A perverse reality of this moment: journalism is more essential and more widely-read than ever; yet the primary way most news outlets make money—advertising—is flatlining. We’ve already seen large-scale layoffs at local newsrooms and digital outlets across the country as the industry faces the bleak economic reality. Vox Media, one of the better positioned new media outlets, is trying something different. Today, Vox.com, the network’s flagship site, launched a donations page, a first for the company and likely a sign of things to come.
Currently, Vox’s donation program is very bare-bones. The page allows a monthly contribution of $7, $18, $50, or $100 a month, or a one-time donation of up to $250. (Remember, Vox Media attracts some of the most affluent readers around.) But unlike other programs like The Daily Beast’s Beast Insider or Slate’s Slate Plus, there aren’t any benefits to signing up for Vox’s plan. In that way, Vox’s program is more akin to Buzzfeed News’ donation page. (Although Buzzfeed donors at least get exclusive emails and a tote bag.)
So its all very slap-dash and desperate, but that’s sorta the point. Vox acknowledges that its hand has been forced by the coronavirus depression. Here’s Vox EIC Lauren Williams in a post announcing the program:
Even with record audience growth, the media business is not immune to the effects of economic downturns. In fact, right now, when audiences need quality, accessible journalism the most, ad revenue is on the decline as companies move to save money and shrink their marketing budgets.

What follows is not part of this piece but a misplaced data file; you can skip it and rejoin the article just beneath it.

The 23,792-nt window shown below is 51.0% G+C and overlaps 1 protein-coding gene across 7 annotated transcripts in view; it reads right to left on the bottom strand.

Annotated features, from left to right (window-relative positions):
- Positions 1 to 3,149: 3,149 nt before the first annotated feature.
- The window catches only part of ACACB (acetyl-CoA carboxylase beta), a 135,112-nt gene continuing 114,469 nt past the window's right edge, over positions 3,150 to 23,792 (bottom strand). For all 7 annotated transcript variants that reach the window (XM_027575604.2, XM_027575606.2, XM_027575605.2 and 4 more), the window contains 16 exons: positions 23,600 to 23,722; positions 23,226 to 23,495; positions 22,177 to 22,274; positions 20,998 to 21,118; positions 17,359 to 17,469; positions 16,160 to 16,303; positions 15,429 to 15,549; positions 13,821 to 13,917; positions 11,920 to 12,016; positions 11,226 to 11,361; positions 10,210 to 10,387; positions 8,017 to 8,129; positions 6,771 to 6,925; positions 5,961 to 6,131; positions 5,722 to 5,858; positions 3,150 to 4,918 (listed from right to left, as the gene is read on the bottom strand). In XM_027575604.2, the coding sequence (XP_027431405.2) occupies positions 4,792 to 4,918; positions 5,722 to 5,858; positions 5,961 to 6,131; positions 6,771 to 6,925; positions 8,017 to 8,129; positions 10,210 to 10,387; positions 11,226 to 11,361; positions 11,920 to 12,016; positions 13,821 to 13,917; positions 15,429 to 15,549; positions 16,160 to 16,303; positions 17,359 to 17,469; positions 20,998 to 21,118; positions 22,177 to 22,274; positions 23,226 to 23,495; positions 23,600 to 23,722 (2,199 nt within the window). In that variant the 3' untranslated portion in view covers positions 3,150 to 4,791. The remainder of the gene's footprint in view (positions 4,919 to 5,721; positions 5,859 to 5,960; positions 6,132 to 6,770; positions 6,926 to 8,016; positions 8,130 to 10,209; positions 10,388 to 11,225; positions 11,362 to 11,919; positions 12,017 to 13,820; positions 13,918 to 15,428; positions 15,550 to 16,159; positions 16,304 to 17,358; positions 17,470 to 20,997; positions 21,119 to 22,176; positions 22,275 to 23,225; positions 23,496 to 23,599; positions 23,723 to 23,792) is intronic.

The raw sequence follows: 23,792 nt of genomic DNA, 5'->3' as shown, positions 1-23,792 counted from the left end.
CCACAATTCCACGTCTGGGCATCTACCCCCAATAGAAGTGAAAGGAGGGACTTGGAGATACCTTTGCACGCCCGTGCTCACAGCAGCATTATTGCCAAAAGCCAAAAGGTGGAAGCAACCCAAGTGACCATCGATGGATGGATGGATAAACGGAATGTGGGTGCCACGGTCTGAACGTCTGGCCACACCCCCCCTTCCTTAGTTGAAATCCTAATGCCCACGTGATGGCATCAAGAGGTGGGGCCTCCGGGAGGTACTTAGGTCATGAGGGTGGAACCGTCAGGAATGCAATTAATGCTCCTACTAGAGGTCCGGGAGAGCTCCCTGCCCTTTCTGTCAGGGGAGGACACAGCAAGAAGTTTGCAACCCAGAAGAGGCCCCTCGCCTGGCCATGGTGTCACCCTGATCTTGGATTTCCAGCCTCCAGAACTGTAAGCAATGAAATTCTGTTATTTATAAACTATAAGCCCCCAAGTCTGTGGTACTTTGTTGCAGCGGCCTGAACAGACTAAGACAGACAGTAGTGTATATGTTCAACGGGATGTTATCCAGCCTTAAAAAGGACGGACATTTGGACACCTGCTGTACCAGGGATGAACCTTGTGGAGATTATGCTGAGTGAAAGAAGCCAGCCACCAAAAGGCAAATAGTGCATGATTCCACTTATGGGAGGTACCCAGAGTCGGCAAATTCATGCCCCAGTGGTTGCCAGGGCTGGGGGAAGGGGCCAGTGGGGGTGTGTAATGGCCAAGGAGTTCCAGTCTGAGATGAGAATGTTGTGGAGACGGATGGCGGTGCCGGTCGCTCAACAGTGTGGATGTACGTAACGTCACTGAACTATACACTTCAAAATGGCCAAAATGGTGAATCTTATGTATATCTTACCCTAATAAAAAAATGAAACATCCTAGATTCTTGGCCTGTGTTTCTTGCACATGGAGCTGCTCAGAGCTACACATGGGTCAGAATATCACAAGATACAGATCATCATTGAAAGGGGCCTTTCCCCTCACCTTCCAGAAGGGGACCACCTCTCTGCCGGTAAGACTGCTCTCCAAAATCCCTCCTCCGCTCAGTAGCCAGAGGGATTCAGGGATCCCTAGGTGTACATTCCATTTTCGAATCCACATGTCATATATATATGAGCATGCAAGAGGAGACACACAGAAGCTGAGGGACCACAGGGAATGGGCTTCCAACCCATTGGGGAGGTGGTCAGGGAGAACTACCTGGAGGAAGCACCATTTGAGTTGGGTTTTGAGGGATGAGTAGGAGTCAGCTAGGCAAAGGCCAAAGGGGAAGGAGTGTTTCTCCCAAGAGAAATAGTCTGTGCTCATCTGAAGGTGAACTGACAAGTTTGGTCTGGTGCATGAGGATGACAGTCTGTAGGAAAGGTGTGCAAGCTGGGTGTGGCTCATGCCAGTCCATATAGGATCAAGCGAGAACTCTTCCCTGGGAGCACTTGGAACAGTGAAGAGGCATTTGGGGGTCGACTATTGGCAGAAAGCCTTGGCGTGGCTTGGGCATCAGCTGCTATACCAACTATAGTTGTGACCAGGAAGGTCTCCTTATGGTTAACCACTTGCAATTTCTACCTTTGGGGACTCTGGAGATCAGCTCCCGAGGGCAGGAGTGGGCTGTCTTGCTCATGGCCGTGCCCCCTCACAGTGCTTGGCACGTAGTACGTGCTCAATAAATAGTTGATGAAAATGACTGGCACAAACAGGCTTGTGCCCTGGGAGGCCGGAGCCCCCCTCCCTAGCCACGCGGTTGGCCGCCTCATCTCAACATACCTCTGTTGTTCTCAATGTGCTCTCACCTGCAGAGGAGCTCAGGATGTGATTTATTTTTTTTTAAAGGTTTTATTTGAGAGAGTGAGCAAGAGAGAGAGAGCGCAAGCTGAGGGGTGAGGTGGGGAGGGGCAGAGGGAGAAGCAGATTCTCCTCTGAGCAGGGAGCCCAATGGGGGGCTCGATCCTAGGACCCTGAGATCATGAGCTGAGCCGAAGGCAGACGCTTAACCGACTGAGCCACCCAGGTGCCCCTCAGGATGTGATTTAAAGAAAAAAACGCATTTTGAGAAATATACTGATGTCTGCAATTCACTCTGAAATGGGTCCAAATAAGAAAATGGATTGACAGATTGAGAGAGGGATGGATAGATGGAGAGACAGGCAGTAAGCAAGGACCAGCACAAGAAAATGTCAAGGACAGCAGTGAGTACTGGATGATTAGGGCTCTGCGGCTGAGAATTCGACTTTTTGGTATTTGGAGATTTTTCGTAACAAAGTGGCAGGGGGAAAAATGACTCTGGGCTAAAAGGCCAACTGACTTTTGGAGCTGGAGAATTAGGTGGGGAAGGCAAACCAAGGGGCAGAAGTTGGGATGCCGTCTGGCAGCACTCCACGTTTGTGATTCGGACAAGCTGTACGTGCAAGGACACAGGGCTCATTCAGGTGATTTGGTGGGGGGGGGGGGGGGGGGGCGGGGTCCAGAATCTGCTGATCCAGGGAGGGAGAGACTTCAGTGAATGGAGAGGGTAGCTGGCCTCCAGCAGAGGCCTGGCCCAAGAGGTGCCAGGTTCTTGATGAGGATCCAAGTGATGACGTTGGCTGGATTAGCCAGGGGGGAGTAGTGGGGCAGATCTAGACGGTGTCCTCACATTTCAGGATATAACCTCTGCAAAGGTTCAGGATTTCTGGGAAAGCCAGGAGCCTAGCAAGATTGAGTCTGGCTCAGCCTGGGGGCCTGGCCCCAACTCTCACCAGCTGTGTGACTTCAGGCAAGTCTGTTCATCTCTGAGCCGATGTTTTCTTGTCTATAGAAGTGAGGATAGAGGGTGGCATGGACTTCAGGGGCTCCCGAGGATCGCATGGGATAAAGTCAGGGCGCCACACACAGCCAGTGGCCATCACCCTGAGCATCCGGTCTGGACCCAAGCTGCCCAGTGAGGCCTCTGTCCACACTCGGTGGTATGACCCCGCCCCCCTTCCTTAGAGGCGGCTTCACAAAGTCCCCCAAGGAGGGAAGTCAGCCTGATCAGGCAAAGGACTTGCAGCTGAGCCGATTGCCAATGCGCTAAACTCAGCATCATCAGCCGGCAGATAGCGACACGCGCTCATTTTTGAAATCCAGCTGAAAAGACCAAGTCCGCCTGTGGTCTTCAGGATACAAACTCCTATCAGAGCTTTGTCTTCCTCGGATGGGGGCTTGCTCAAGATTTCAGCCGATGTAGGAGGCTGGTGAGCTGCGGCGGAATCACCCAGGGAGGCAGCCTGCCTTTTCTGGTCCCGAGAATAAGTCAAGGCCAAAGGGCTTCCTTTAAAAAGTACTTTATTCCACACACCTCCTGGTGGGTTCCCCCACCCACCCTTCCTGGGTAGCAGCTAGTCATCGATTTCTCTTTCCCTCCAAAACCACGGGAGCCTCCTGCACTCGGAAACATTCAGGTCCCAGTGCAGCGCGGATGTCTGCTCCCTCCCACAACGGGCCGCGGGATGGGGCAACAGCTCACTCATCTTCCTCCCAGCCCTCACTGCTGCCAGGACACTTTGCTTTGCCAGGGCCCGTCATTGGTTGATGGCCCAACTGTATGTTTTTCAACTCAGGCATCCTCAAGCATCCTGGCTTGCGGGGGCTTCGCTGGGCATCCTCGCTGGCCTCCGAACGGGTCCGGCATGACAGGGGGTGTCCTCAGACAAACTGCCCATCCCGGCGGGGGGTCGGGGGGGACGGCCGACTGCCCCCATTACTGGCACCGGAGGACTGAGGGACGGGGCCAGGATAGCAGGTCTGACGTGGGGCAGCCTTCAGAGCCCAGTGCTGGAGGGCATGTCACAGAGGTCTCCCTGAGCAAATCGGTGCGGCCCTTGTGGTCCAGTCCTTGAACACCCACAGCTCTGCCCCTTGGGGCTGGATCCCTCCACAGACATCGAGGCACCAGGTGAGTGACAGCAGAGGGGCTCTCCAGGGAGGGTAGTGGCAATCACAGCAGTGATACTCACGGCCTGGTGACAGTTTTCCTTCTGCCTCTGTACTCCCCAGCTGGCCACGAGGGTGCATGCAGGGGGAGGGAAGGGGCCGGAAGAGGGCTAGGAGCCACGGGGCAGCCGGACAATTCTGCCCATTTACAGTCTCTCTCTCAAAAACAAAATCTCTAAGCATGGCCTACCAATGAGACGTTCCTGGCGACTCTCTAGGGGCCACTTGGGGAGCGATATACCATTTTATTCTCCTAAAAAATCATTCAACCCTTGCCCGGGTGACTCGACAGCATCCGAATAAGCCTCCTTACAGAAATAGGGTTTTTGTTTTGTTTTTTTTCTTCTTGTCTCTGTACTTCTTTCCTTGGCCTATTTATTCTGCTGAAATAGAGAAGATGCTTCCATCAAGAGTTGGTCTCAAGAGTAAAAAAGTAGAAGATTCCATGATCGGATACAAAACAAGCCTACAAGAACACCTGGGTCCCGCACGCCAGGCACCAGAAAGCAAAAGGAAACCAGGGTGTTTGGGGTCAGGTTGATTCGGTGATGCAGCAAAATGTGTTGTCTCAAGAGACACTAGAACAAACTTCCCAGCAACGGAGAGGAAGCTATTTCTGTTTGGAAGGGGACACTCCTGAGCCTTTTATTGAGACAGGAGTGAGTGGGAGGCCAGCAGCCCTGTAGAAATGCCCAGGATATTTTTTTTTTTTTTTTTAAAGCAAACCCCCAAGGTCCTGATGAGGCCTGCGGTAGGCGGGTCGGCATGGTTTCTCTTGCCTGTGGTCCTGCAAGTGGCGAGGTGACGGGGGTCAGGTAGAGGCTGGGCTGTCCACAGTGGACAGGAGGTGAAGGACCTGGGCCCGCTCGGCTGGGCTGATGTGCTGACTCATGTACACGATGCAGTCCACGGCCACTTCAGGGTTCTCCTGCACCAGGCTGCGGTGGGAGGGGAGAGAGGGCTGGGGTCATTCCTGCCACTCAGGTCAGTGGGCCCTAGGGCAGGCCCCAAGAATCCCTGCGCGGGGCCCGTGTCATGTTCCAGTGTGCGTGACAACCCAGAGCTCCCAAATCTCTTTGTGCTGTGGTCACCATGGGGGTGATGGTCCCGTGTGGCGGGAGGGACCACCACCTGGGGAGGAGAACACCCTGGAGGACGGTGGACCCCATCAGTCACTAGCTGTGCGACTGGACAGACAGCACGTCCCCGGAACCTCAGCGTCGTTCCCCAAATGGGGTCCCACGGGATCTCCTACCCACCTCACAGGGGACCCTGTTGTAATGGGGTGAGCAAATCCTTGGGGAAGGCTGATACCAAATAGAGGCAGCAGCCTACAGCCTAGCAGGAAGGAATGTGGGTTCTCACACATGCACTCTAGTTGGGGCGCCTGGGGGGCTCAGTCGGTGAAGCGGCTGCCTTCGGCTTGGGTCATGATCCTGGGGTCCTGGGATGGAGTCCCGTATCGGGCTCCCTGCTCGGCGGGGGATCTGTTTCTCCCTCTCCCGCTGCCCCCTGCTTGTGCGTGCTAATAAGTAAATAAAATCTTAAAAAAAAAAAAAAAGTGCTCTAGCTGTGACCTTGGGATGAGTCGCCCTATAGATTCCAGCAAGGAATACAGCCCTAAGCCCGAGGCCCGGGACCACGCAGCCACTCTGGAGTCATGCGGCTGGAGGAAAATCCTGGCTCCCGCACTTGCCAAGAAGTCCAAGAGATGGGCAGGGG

Since a merger with New York Media last year, Vox has essentially divided its publishing team into two halves. There’s the New York sites, like Vulture, New York Magazine, and The Cut, which all rely on a subscription model and have a strict paywall. On the other side are the Vox Media Network sites, which are free to view and make their money through advertising and content deals with Netflix, Youtube, and others. Vox’s donation program seems like an attempt by the company to retain that free-to-view model. “Our dedicated team of journalists has boundless ambitions — and feels a great sense of responsibility — to bring you more of our distinctive coverage, in new and different ways, and to continue doing so for free,” Williams writes.
Eagle-eyed Vox watchers like myself will remember that Vox has been planning some kind of subscription program for their network sites for a while. The idea was to create some kind of additional product for highly-engaged readers. This is not that, clearly. It’s more instructive to think of it as a way to hedge off an expected dip in advertising, event, and commerce revenue.
Nonetheless, its the first indication we’ve gotten that Vox is under the same pressure as the rest of digital media. Hopefully, this program helps them stabilize.